The Miami News from Miami, Florida on September 19, 1965 · 17
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The Miami News from Miami, Florida · 17

Miami, Florida
Issue Date:
Sunday, September 19, 1965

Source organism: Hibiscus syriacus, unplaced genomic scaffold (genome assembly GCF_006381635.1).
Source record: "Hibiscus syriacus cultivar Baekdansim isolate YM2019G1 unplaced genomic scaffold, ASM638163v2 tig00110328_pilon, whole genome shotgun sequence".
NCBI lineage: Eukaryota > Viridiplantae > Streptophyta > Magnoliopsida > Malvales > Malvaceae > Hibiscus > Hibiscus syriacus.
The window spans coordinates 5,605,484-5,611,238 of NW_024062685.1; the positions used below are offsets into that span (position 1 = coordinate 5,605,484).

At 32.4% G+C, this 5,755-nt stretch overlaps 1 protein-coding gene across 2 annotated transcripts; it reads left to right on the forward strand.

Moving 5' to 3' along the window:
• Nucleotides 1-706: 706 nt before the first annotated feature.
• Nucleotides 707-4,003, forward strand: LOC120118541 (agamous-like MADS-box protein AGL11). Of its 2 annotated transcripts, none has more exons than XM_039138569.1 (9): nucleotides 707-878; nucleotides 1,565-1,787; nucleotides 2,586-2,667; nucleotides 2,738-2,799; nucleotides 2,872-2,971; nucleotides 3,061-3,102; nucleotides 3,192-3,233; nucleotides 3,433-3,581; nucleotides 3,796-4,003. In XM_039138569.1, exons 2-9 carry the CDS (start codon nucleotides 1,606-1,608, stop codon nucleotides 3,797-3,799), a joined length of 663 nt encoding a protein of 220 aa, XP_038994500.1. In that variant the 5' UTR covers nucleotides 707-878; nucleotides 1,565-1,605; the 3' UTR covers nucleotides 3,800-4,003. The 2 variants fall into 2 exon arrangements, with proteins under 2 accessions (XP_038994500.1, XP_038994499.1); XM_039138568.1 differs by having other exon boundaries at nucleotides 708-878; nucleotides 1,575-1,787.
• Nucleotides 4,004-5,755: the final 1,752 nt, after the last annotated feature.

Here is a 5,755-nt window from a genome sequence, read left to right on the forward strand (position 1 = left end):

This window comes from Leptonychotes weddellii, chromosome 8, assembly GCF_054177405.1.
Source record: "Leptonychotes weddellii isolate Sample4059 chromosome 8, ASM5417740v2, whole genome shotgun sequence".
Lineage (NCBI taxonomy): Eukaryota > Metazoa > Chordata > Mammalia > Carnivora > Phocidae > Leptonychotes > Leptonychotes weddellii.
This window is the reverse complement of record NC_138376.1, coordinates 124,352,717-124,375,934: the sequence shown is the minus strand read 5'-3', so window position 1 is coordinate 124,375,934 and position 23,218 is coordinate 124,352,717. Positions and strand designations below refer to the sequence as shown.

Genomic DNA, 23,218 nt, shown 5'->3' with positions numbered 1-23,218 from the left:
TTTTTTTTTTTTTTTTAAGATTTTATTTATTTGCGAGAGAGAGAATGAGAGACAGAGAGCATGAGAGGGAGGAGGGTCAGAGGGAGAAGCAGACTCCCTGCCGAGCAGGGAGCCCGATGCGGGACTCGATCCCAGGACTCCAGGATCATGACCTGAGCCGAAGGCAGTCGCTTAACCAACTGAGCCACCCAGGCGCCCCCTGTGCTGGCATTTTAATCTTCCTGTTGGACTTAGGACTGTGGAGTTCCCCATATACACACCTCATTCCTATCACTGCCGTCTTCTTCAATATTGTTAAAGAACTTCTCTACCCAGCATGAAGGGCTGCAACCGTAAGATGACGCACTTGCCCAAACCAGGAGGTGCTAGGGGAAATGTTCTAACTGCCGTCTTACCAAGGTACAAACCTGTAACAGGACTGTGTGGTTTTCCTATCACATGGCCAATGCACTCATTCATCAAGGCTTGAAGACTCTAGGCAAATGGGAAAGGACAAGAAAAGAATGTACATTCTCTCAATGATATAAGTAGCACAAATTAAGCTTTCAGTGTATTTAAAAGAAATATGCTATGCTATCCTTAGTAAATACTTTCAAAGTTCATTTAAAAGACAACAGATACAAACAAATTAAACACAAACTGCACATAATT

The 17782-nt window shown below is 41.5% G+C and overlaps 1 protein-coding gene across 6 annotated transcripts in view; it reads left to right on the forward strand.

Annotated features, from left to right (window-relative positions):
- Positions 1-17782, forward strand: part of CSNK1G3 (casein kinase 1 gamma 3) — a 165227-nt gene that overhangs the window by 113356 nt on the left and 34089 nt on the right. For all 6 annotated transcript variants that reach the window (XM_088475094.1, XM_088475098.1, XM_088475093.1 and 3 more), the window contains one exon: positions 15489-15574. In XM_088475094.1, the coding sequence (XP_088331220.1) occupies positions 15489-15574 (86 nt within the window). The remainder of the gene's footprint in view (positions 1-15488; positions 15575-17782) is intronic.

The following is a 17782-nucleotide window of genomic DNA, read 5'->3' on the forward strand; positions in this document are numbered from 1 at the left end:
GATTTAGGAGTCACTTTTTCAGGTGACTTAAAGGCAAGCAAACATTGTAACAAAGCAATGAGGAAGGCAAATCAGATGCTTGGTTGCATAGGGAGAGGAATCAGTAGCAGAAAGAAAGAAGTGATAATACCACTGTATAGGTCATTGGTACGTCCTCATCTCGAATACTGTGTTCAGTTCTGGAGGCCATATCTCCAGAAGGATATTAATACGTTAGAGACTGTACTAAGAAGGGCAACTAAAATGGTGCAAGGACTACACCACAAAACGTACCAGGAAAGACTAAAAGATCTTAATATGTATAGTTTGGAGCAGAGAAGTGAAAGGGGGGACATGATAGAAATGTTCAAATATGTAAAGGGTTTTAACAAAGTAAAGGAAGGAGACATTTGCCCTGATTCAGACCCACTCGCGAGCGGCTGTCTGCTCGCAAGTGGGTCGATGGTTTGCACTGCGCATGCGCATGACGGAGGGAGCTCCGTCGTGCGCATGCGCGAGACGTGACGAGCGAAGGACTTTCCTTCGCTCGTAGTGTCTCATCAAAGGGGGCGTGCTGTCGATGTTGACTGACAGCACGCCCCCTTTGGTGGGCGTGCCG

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O Teen-Age VD Hits Danger Point In Dade; 2B The Miami News Miami, Fla., Sunday, September 19, J96.T Section B O Fashions 0 Abby a. AL VOLKER The Prize The news that Dade County is among nine Florida locations still in the running for what has been called "the scientific prize of the century" is good news. Eighty-five "semi-final" sites for the $348 million atom-smasher to be built by the Atomic Energy Commission have passed preliminary exams. The Dade' site is 3,000 acres offered by Aerojet-General Corp. out of its huge reserve on the edge of Everglades National Park. The National Academy of Science started screening more than 200 sites, and will sift the proposals down to three or four before the Atomic Energy Commission makes its final decision. The Benefits Naturally, any section of the nation would be happy to get a $348 million con struction job ;pread over sue to eight years. Not many government projects come any bigger for one small section of real estate, if you except Cape Kennedy. And, also naturally, any section would be proud to attract the kind of talent this atom-smashing machine would draw. The educational, level would be sharply upgrades, the scientific pres tige of the community would soar. Hialeah 9s 'Lost9 Hero Found A ' j Junior College Student Saved 6-Year-Old JACK J, ... X cm ROBERTS Miami Newi Photo by Toby llasaey Lenny Carey, Student, Swimmer, Reluctant Hero Judith Drew $300 At Bank, Vanished But the day-to-day opera tion of the machine would be the biggest advantage of all. The experts think it would cost $30 million to $60 million a year to operate. About 2,300 scientists and technicians would be reg ularly employed and about 1,000 more would visit each year to perform experi ments. The satellite research cen ters and industries that would be attracted to the edges of the atom-smasher are impossible to estimate but they would be considerable. Dade can only hope it re mains in the running and gets the plum. What It Is Now, what is an atom- smasher I i The one contemplated would be the world's most powerful device for explor ing the fundamental secrets of matter. It should pay off in many ways, from new energy sources to new ad vances in medicine and even to weather control. It would speed up protons, or the centers of the hydrogen atom, to great velocities where they will acquire top energy. They would then be sent crashing, like a bowl ing ball, into targets of van-ous chemicals, splitting their atoms, changing their composition and properties. These protons would be speeded up in three processes before being turned into the "main ring" or "synchrotron" nearly a mile in diameter. The protons, racing at ter rific speeds through a slender vacuum tube about the size of a man's arm. would be accelerated still more by 500 magnets along, the way. They would pack seven times the energy possible in the biggest atom-smasher now operating, also an American one. The entire device would be buried under at least 20 feet of radiation-shielding earth. The public would be kept at least 500 feet away as a pro tection against possible ra diation leaks. By IAN GLASS Reporter of The Miami Newt Brown-eyed Judith Carol Hy-ams drew $300 from her bank account Monday to pay for an expensive watch she had ordered. The watch was delivered to her home at 110 E. Sunrise Ave., Coral Gables, the next day. It is still there. For that was the day attractive, 5-foot-2-inch Judith vanished with the $300 still in her wallet. A statewide search goes on for the 22-year-old girl a close relative described as having led "a real sheltered life." Late yesterday, her family offered a $500 reward for any information leading to the finding of the girl or the car she was driving. Said Coral Gable Sgt. Glenn Arp: "We've checked out anonymous phone calls and a couple of l,eads in Fort Lauderdale and Key West. But we've hit nothing so far." Two Metro detectives also A ' (J f5 ' if. 'rt HM. IllMIIUI ll3 Plunge Off X-Wav Kills Man JUDITH CAROL HYAMS have been brought into the case. Most puzzling aspect is that no one has reported seeing the rental car Judith was driving when she disappeared. Its description has been broadcast by the police' several times: a 1965 turquoise, four-door Chevrolet Impala with whitewalls, tag number 1E-18122. Her white Corvair had been damaged by Hurricane Betsy the week before. The Impala was delivered to her Monday at 7:40 a.m. by rental agent Tony Sammarco of the Pershing Auto Leasing Inc. The charge: $10.50 a day. Judith, a divorcee, worked as a laboratory technician in the University of Miami Medical School at Jackson Memorial Hospital. Later that day, she went to the Biscayne Federal Bank on Coral Way and drew out the $300 which she told her parents was to pay for the watch. "She had quite a lot more money than that in her account," said a close relative yesterday. "And if she had wanted to run away, which Is inconceivable, she could have taken it all. "But all of her interests and friends- were in this area. In fact I think she was only out of the state twice in her life once to Bermuda and once to North Carolina with her husband." At 8 a.m. the next morning, Judith drove to the hospital. A couple of hours later, she phoned a friend to say she was going shopping. A clerk in the blouse department of a downtown store has told police she saw the girl that afternoon. "That would be like Judith," said the relative. "She loved to shop. She had a large wardrobe." By GORDON FLETCHER Rrportrr of The Miami N Lenny Carey has been found, though he never knew he was supposed to be lost. And he insists he only did what anyone else would have done. But to the city council of Hialeah, 19-year-old Lenny is a hero. It wants to give him an award for bravery at its Sept. 28 meeting. Lenny dived into a canal and saved a six-year-old boy trapped in a car. When the accident report was made, his address was mixed up. No one could find him. But his aunt, Mrs. Josephine Wade, read the story in The Miami News and phoned in to say Lenny lives with her at 261 West 36th St. He is a husky, 165-pound student at Miami-Dade Junior College. He wants to be a physical education teacher. Lenny's moment of truth came when he was driving a friend home from school last Tuesday and saw a car smash into a canal at West 4th Avenue and 20th Street. Its brakes had failed. With his car still moving, he turned over the wheel to his friend and jumped out of the door. "As I took off my shoes," said Lenny, "I saw a woman in the water with a baby. I swam over to where I thought her car was." Bystanders pulled Mrs. William Hinote and her nine-month-old daughter Kelley from the canal. Her six-year-old son, Bill, was trapped in the car, she said. "I dived and pulled him out through the open window. But when we got to the surface, the little guy swam to land by himself." On shore, Lenny held Bill in his arms while they waited for an am bulance. Bll survived the ordeal. "That's all there was to it," said Lenny. "Except I forgot my shoes and had to go back for them later." Lenny, a native of Key West, learned to swim at the age of 7. "We'd go conching in inner tubes, and when you saw them you had to dive maybe 15 feet to get them." His parents live at 1218 Grinncll St., Key West. How did he feel after the rescue? "Good. It made me think of my little brother Mike. "Of course, he's 13 now and can swim better than I can." Betsy Victims Ask $355,000 In Loans After that nothing. And this weekend, her parents, Mr. and Mrs. Gabriel Hyams are never far from the telephone. 1 The Small Business Administration has received applications for $355,000 in loans from people whose property was torn up in Hurricane Betsy's rampage through the Florida Keys. Ten applications for a total of $50,000 already have been approved. Administration spokes-man Bob Norene said officials will be working from Key Biscayne to Key West to take applications. , Twenty-nine persons asked for applications at the Key Biscayne Bank Friday. Norene said most were homeowners. . He said he will be at the bank from 9 a.m. to p.m. 5 Wednesday to assist others wishing to apply for the low-cost loans. The interest rate is three per cent and payments can be stretched over a maximum 30 years. Loan officers also will foe at the Key West mayor's office from 9 a.m. to 5 p.m. Monday through Friday. Applications also will be taken at the First National Bank of the Upper Keys in Tavernier Tuesday and the Marathon State Bank Wednesday and Thursday. Norene said loans are available to repair destruction from both tides and winds. Homeowners can use them to repair or replace furnishings, fixtures, roofs, flooring, etc. They are available to 6tore owners who suffered losses to inventory, machinery or buildings. Norene said the Administration has conducted 1,320 loan interviews in the Keys so far; Half of the application approvals are in Monroe County, he said, while the other half are in Dade. Conventions Drawing 1,100 This Week Nine conventions will bring some 1,100 persons to Miami Beach this week, announced Gene Garcia, acting director of the city's convention bureau. Largest include the Interstate Life and Accident Insurance Company, 550, a subcommittee on Production Planning and Control of the Air Transport Association of America, 200; and Delta Kappa Gamma, 100. A car plunged 15 feet off an unfinished segment of the North- South Expressway at SW 22nd Road and 1st Avenue yesterday, killing one person and injuring three others. The dead man was identified as Laddie jsaney, a, oi a Oak Ave. Suffering minor injuries were his brother, Woodrow, 32, and sister, Mrs. Lillie Mae Alvis, 27, same address, and Benny ' Vicks, 36, of 5888 SW 67th St. They were treated at Jackson Memorial Hospital. Police charged Vicks with careless driving by causing the accident involving a fatality and with driving under the influence. They said he went around a barricade off South Dixie Highway and sped north a mile before the car plunged off the un finished portion and struck hood first. Bailey's death was Dade's 114th fatality of the year. 3,000 To Protest Anti-Semitism More than 3,000 persons are expected to attend a rally at 8 p.m. today at Miami Beach Auditorium to protest Russian anti-Semitism. The South Florida Conference on Soviet Jewry is sponsoring the meeting which is free and open to the public. Principal speaker will be Dr. Abraham Joshua Heschel of New York, professor at the Jewish Theological Seminary of Amerjea and at Union Theological Seminary. ... . . - - ' w- ' ... mi . I puir I f i ii.ii Mm II ' ' II- I"' " ' ! 'V mm 1 1 'ft'.'-, . Vto- 5 !&MLiMSpW6tMm4l4t1r Mi Ami News Photo by Chart Trainor Ready To Lift Sagging .Causeway Span Workmen prepare the ruptured Rickenbacker Causeway bridge for a major operation that will restore it to its pre-Hurricane Betsy level. The bridge will be closed from 6 a.m. today until 6 a.m. Monday. Pile driver at right is seating pilings on which steel beams will be placed at both ends of the break. The bridge will be raised and rested on the beams. Two lanes of traffic will then be opened while permanent piers to support the bridge are constructed. Normal four-lane traffic will be resumed in about four months. Red Cross Pushes United Fund To Aid Betsy Victims By MARV LOUISE WILKINSON Krportrr t The Miami Newt Dade County residents were urged yesterday to give generously to the United Fund to raise much-needed funds for the victims of Hurricane Betsy. Aid is needed desperately in low-lying areas of New Orleans where the dead are still being counted ftd where many bous es remain under water. The immediate need for IT donations came in the wake of a Red Cross announcement that national disaster fundi had beea depleted. Cost of Red .Cross assistance ot Betsy's victims has beea estimated at more thai SS million. Since Dade's Red Cross chapter depend' entirely on the United Fund drive which is already underway, Red Cross officials here said no special disaster relief campaign would be made. "We feel we can count on the grand people we have here to respond, as always, to such emergencies by giving additional amounts." said UF Chairman E. A. Evans and Dade Red Cross Chairman John B. Turner in a joint stateftent. The UF and Red Cross officials echoed a nation-wide appeal for additional funds to aid victims of Hurricane Betsy and those caught in the path of recent Mid-West tornadoes. Disaster funds were depleted by Betsy and the midwestern twisters following so closely in the footsteps's of Cleo last year and Donna in 1961, Red Cross officials said. J In the New Orleans area alone more than 165,000 families suffered from the hurricane, with flood waters forcing the evacuation of more than 100.000. At the peak of the disaster operations, officials said, 70,000, victims were fed and housed in 272 Red Cross centers. Four main shelters are still maintained for 18.000 homeless refkjgees. Worth It A general, disenchantment with the Mites Universe and Miss U.S.A. promotions seems to have set in with the local officials who vote each year to contribute public funds to support the commercial venture. I find this very sad. To my way of thinking, there's no way to question the value received from the pageants being staged here. On Miss Universe alone, the Associated Press this year moved some 25,000 words out of Dade County to points all over the world. In addition, 74 wircphotos were moved for general distribution and hundreds of special requests for stories and pictures fill ed. Reuters, Europe s largest news acency. nevotes more copy to Miss Universe than any other single event in the U.S. Good Investment In addition, some 65 mil lion nconle saw the Miss Universe pageant on TV. To have all this originating in Miami Beach is terrific. For this, Miami, Miami Beach and Dade County kick in $75,000. But trouble started this year when Miss Universe was separated from the Miss U.S.A. contest. Give us $50,-000 extra for the Miss U.S.A. contest or we'll shop around for another town, said the Miss Universe people. Doing business by ultimatum is stupid. It ruffled a lot of official feathers and you can't blame them. The matter is still up in the air and the only hopeful note I see is the fact that Miss Universe has a new executive director, Herb Landon. He's a big-time public relations man from New York who is charm itself. He replaces Phil Bnttfeld, a man known as a hard worker. However, I can't help but remember all the little run-ins our reporters have had over the years with Bottfeld. Landon, I'm sure, will be different. Competition It's no secret that a half dozen cities are making a stab at getting the Miss Universe and Miss U.S.A. contests. Atlanta and Washington have put out feelers to Kayscr-Roth Corp., the parent firm which owns Miss Universe. So have St. Petersburg, Daytona, Houston and New Orleans, to name a few. Frankly, beauty contests bore me, but I've always been a booster of Miss Universe simply because I saw all that copy going out of here with a Miami Beach dateline. And I know that other countries aren't as jaded as Americans where beauty contests are concerned. South Americans treat their beauty queens like royalty. Some 600.000 persons turned out in Bangkok this year to greet their own As-pasra Hongsakula after she won the Miss Universe crown. All right, you ask, how does this sort of thing generate business for Miami Beach and Dade County? Well, in the past several years foreign travel to this country has picked up tremendously and it's going to continue. We already have the reputation of being the most glamorous city in the world and we need to main tain that position. Sure, our reporters get a little jaded covering the Miss Universe contest year after year, but we still give the contest a lot of space in the paper. Why? Because readers have shown a genuine interest in the girls and in what they say and look like. I hope the new Miss Universe boss can sit down in an atmosphere of friendliness with Metro, Miami and Miami Beach officials and work out the money problems. It's worth the trouble.